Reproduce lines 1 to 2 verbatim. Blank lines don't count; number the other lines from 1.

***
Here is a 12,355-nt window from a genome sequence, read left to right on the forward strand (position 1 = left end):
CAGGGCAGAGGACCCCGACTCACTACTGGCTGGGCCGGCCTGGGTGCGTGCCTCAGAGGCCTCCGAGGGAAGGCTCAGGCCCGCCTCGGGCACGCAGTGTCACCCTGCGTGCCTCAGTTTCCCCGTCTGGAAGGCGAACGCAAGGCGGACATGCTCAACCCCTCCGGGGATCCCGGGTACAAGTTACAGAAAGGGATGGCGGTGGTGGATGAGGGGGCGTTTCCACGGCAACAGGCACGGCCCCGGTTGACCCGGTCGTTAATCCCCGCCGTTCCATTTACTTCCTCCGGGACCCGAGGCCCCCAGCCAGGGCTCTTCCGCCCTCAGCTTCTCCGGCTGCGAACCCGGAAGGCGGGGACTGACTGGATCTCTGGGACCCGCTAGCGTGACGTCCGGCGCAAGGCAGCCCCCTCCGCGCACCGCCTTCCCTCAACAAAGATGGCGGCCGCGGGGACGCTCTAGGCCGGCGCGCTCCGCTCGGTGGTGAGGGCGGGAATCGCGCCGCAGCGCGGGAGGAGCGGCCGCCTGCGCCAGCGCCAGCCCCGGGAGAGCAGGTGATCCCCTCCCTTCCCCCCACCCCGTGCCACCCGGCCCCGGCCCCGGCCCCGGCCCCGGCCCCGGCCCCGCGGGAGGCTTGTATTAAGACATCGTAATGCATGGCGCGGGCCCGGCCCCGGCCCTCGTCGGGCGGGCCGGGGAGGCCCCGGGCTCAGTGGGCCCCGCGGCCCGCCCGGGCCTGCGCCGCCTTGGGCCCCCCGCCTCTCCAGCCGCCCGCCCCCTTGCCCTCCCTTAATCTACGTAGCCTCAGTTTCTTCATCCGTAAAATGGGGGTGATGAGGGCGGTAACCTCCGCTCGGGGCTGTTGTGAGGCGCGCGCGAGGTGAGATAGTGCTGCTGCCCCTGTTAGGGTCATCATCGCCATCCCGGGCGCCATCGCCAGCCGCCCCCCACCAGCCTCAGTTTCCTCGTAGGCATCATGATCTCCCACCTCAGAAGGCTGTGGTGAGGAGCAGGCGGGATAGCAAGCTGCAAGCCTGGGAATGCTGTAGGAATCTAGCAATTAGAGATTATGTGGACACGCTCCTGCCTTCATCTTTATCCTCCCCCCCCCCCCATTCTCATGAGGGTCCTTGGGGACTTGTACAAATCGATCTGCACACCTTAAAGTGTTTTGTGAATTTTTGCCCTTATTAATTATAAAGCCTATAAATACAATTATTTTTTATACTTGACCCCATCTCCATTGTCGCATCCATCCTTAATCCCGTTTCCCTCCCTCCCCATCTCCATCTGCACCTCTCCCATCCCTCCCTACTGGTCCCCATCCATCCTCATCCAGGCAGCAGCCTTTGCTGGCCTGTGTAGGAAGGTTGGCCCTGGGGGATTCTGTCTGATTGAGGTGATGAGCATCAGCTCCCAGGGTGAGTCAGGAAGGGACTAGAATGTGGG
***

Here is a 12,355-nt window from a genome sequence, read left to right on the forward strand (position 1 = left end):
CAGGGCAGAGGACCCCGACTCACTACTGGCTGGGCCGGCCTGGGTGCGTGCCTCAGAGGCCTCCGAGGGAAGGCTCAGGCCCGCCTCGGGCACGCAGTGTCACCCTGCGTGCCTCAGTTTCCCCGTCTGGAAGGCGAACGCAAGGCGGACATGCTCAACCCCTCCGGGGATCCCGGGTACAAGTTACAGAAAGGGATGGCGGTGGTGGATGAGGGGGCGTTTCCACGGCAACAGGCACGGCCCCGGTTGACCCGGTCGTTAATCCCCGCCGTTCCATTTACTTCCTCCGGGACCCGAGGCCCCCAGCCAGGGCTCTTCCGCCCTCAGCTTCTCCGGCTGCGAACCCGGAAGGCGGGGACTGACTGGATCTCTGGGACCCGCTAGCGTGACGTCCGGCGCAAGGCAGCCCCCTCCGCGCACCGCCTTCCCTCAACAAAGATGGCGGCCGCGGGGACGCTCTAGGCCGGCGCGCTCCGCTCGGTGGTGAGGGCGGGAATCGCGCCGCAGCGCGGGAGGAGCGGCCGCCTGCGCCAGCGCCAGCCCCGGGAGAGCAGGTGATCCCCTCCCTTCCCCCCACCCCGTGCCACCCGGCCCCGGCCCCGGCCCCGGCCCCGGCCCCGGCCCCGCGGGAGGCTTGTATTAAGACATCGTAATGCATGGCGCGGGCCCGGCCCCGGCCCTCGTCGGGCGGGCCGGGGAGGCCCCGGGCTCAGTGGGCCCCGCGGCCCGCCCGGGCCTGCGCCGCCTTGGGCCCCCCGCCTCTCCAGCCGCCCGCCCCCTTGCCCTCCCTTAATCTACGTAGCCTCAGTTTCTTCATCCGTAAAATGGGGGTGATGAGGGCGGTAACCTCCGCTCGGGGCTGTTGTGAGGCGCGCGCGAGGTGAGATAGTGCTGCTGCCCCTGTTAGGGTCATCATCGCCATCCCGGGCGCCATCGCCAGCCGCCCCCCACCAGCCTCAGTTTCCTCGTAGGCATCATGATCTCCCACCTCAGAAGGCTGTGGTGAGGAGCAGGCGGGATAGCAAGCTGCAAGCCTGGGAATGCTGTAGGAATCTAGCAATTAGAGATTATGTGGACACGCTCCTGCCTTCATCTTTATCCTCCCCCCCCCCCCATTCTCATGAGGGTCCTTGGGGACTTGTACAAATCGATCTGCACACCTTAAAGTGTTTTGTGAATTTTTGCCCTTATTAATTATAAAGCCTATAAATACAATTATTTTTTATACTTGACCCCATCTCCATTGTCGCATCCATCCTTAATCCCGTTTCCCTCCCTCCCCATCTCCATCTGCACCTCTCCCATCCCTCCCTACTGGTCCCCATCCATCCTCATCCAGGCAGCAGCCTTTGCTGGCCTGTGTAGGAAGGTTGGCCCTGGGGGATTCTGTCTGATTGAGGTGATGAGCATCAGCTCCCAGGGTGAGTCAGGAAGGGACTAGAATGTGGG